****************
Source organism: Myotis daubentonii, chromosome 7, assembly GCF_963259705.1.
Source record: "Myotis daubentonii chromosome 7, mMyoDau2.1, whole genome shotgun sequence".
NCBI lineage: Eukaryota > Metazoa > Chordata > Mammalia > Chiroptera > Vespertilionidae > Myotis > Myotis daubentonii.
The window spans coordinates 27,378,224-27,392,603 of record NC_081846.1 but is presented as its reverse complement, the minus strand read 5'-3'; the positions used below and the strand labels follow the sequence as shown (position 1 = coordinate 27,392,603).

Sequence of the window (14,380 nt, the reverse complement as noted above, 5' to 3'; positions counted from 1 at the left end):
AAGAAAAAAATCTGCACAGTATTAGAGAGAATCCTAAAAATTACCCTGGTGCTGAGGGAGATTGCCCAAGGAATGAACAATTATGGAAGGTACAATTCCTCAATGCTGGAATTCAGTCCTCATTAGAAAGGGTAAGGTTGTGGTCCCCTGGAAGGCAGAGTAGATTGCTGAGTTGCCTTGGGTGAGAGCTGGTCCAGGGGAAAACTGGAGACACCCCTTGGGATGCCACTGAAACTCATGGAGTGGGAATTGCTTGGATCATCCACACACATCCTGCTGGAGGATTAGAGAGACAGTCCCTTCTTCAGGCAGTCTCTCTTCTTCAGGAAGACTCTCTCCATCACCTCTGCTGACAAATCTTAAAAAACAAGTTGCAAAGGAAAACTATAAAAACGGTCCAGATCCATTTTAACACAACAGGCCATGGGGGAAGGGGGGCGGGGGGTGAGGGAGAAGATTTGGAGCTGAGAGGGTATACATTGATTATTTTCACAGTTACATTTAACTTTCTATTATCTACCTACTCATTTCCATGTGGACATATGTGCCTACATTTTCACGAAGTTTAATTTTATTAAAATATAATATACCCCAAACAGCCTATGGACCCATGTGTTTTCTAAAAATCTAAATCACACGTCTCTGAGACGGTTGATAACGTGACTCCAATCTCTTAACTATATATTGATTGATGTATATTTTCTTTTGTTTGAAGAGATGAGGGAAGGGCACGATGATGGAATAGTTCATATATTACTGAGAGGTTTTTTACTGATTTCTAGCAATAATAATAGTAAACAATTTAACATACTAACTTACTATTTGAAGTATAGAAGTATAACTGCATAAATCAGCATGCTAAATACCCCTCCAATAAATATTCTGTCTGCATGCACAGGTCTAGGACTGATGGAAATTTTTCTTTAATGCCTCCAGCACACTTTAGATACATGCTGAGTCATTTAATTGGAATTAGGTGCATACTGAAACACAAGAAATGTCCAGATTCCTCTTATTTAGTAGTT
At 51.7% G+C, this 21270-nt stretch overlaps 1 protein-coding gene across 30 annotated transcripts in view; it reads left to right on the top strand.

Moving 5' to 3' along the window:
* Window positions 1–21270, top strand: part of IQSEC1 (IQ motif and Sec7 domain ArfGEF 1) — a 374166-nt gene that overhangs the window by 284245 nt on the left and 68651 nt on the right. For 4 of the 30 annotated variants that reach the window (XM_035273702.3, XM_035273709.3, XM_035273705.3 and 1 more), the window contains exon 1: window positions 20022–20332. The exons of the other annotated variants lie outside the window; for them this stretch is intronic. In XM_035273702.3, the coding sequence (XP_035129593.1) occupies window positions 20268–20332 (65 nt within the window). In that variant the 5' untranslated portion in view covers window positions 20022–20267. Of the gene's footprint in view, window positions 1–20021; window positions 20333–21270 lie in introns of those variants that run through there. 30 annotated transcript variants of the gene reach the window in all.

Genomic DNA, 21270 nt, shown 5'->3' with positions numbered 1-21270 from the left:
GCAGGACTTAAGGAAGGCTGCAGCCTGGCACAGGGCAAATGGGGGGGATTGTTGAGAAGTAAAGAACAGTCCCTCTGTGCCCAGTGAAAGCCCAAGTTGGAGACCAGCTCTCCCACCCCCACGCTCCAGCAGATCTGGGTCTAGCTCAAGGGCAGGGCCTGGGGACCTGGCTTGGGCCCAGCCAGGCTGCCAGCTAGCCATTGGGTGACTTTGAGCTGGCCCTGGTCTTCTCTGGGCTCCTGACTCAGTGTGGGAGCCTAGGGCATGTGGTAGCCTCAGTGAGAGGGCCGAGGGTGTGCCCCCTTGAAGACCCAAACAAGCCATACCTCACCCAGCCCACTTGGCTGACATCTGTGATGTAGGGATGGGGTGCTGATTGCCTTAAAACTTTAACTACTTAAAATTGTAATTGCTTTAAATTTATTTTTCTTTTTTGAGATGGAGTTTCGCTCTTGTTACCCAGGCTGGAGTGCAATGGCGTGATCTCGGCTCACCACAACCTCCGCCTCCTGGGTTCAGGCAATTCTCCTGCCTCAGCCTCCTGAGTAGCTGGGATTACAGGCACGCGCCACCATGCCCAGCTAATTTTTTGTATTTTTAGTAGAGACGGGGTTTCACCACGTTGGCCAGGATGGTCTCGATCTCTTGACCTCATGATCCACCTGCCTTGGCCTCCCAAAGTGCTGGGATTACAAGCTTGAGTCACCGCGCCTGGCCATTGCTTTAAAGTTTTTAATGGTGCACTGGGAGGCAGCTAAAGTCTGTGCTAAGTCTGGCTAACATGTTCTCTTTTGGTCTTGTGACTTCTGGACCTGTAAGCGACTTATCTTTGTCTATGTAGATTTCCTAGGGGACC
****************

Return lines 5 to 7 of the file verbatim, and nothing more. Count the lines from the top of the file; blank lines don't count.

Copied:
Sequence of the window (14,380 nt, the reverse complement as noted above, 5' to 3'; positions counted from 1 at the left end):
AAGAAAAAAATCTGCACAGTATTAGAGAGAATCCTAAAAATTACCCTGGTGCTGAGGGAGATTGCCCAAGGAATGAACAATTATGGAAGGTACAATTCCTCAATGCTGGAATTCAGTCCTCATTAGAAAGGGTAAGGTTGTGGTCCCCTGGAAGGCAGAGTAGATTGCTGAGTTGCCTTGGGTGAGAGCTGGTCCAGGGGAAAACTGGAGACACCCCTTGGGATGCCACTGAAACTCATGGAGTGGGAATTGCTTGGATCATCCACACACATCCTGCTGGAGGATTAGAGAGACAGTCCCTTCTTCAGGCAGTCTCTCTTCTTCAGGAAGACTCTCTCCATCACCTCTGCTGACAAATCTTAAAAAACAAGTTGCAAAGGAAAACTATAAAAACGGTCCAGATCCATTTTAACACAACAGGCCATGGGGGAAGGGGGGCGGGGGGTGAGGGAGAAGATTTGGAGCTGAGAGGGTATACATTGATTATTTTCACAGTTACATTTAACTTTCTATTATCTACCTACTCATTTCCATGTGGACATATGTGCCTACATTTTCACGAAGTTTAATTTTATTAAAATATAATATACCCCAAACAGCCTATGGACCCATGTGTTTTCTAAAAATCTAAATCACACGTCTCTGAGACGGTTGATAACGTGACTCCAATCTCTTAACTATATATTGATTGATGTATATTTTCTTTTGTTTGAAGAGATGAGGGAAGGGCACGATGATGGAATAGTTCATATATTACTGAGAGGTTTTTTACTGATTTCTAGCAATAATAATAGTAAACAATTTAACATACTAACTTACTATTTGAAGTATAGAAGTATAACTGCATAAATCAGCATGCTAAATACCCCTCCAATAAATATTCTGTCTGCATGCACAGGTCTAGGACTGATGGAAATTTTTCTTTAATGCCTCCAGCACACTTTAGATACATGCTGAGTCATTTAATTGGAATTAGGTGCATACTGAAACACAAGAAATGTCCAGATTCCTCTTATTTAGTAGTT
At 51.7% G+C, this 21270-nt stretch overlaps 1 protein-coding gene across 30 annotated transcripts in view; it reads left to right on the top strand.